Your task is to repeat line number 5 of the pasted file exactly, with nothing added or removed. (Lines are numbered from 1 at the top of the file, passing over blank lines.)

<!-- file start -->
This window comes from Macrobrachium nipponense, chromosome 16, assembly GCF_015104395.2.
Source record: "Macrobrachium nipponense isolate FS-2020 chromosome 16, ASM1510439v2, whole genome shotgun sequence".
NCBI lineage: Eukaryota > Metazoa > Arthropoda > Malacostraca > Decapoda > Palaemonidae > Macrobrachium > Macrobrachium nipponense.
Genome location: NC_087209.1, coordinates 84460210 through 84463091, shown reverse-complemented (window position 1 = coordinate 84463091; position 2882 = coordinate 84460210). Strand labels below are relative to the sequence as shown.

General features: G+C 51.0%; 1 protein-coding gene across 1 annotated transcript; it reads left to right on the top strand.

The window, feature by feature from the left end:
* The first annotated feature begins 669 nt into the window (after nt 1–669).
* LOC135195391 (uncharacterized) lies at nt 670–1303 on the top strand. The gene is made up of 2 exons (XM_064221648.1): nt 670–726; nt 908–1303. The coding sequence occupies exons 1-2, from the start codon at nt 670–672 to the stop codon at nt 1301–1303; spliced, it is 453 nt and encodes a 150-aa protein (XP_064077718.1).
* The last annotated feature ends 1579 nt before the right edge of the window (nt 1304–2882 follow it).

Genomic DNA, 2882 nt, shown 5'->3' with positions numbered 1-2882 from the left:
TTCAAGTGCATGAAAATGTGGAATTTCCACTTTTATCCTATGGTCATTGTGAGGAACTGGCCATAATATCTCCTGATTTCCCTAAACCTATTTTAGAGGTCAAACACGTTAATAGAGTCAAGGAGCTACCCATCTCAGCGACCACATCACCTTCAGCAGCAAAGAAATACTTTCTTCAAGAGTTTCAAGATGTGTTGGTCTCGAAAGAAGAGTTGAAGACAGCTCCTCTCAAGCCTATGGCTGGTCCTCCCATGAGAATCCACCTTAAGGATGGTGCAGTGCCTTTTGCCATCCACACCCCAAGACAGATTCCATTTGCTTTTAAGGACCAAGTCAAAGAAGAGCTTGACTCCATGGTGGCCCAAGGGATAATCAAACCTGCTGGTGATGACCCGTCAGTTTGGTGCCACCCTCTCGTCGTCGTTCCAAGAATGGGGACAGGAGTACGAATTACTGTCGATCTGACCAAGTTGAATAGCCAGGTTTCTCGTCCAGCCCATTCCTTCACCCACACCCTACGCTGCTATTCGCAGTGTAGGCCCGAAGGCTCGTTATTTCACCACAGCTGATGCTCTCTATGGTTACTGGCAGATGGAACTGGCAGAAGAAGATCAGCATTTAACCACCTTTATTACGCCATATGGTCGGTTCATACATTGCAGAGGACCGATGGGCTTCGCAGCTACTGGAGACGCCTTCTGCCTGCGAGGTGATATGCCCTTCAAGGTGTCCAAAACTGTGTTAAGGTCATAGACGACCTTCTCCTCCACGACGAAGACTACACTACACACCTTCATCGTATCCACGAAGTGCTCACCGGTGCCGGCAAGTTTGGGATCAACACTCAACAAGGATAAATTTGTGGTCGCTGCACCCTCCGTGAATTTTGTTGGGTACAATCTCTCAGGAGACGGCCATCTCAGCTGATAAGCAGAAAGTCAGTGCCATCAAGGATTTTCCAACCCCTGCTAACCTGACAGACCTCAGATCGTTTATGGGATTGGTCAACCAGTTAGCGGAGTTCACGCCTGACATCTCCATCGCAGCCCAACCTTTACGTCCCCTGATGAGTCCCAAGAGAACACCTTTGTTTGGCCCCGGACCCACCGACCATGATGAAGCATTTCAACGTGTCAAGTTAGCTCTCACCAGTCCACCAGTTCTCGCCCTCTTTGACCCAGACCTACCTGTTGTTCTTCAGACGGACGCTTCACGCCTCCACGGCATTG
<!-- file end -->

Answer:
General features: G+C 51.0%; 1 protein-coding gene across 1 annotated transcript; it reads left to right on the top strand.